27

“When I feel good, I don’t know, it’s just reaction. I don’t try to do too much and [I] just try to hit it on the barrel,” Eloy Jimenez said post-game last night, in reference to his grand slam against the Tigers. 

The Sox as a team are certainly employing that mentality this month, and the data reflects it. According to Baseball Savant, the White Sox lead baseball in balls batted with an exit velocity of greater-than-or-equal to 108 mph in September with 27 (the next closest team is the Yankees, with 20). Three such instances occurred in last night’s 10-1 rout in Detroit, including Moncada’s 24th home run of the season:

 

118

wRC+ is a weighted, park-controlled measure of a player’s ‘runs created’ wherein the league average is 100 and a player’s proximity to 100 determines how above or below average they register (if you’re curious, there is a great explainer of wRC+ on Fangraphs).

The White Sox have struggled in this metric for most of the season -- their wRC+ as a team is 92 (eight percent below league average), which ranks 20th in baseball. However, in September, the Sox collectively have a wRC+ of 118 -- a whopping 18 percent better than league average -- which ranks fourth in MLB for the month. It’s over a small sample size, as all of these stats are, but it remains an encouraging indicator that the offense is ending the year on a strong note. 

The offseason will officially be upon us soon enough, but if the Sox continue to rake, as they have been all month, there’s still time for a couple exciting moments and performances before the long wait for 2020.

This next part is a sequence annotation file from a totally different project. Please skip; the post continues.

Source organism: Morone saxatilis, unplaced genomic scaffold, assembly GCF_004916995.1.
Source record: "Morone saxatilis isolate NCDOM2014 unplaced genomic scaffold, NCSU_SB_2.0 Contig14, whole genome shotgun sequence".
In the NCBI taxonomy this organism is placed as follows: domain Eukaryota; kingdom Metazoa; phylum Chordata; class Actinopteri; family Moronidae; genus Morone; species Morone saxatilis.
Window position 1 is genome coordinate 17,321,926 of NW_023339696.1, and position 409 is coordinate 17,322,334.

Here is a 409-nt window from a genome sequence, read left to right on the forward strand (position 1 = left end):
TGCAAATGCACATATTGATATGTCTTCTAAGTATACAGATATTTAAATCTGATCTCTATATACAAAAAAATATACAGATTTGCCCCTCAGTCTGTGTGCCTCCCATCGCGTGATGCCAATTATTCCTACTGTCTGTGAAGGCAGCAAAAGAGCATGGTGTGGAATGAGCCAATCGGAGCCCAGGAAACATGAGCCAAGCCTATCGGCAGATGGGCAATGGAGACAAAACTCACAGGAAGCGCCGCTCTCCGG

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Daniel Palka finally has a good game in the middle of his nightmare season

palka-920.jpg
USA TODAY

Daniel Palka finally has a good game in the middle of his nightmare season

In the second inning Daniel Palka solidly lined a ball up the middle that looked like a sure hit off the bat. The problem? The Tigers defense was shifted perfectly to that spot for a lineout.

MLB Statcast gave Palka’s lineout an expected batting average of .650. It seemed like just another night like the rest of them have gone for Palka in the majors in 2019.

He entered Friday with a .034 batting average (2-for-59). After hitting 27 home runs with 45 extra base hits and a .778 OPS as a rookie in 2018, Palka hasn’t been able to do much of anything in a White Sox uniform.

That lineout appeared to be another “nothing can go right” moment. However, Palka’s Friday turned around.

His next time up, he pounded a ground ball that found a hole. Statcast gave that one a 31 percent chance of getting a hit, so he broke even after getting robbed earlier. The amusing thing is that Palka’s groundball single had an exit velocity of 108.9 mph, which was the second hardest hit ball of the game.

Palka later added a bloop single in the seventh and a line drive hit in the ninth to finish with a three hit day. Palka entered the day with two hits in 23 games and got three hits in Friday alone.

Even with the 3-for-5 night, Palka’s batting average is still only .072, but he more than doubled it in one game.

Is this relevant to the future of the White Sox? Almost certainly not, but Palka showed some promise in his rookie season and has been through an absolute nightmare this season. The mental side of going through his 0-for-32 start to the season and the continued struggles since could not have been easy. For at least one night in 2019 Palka had a good game at the plate.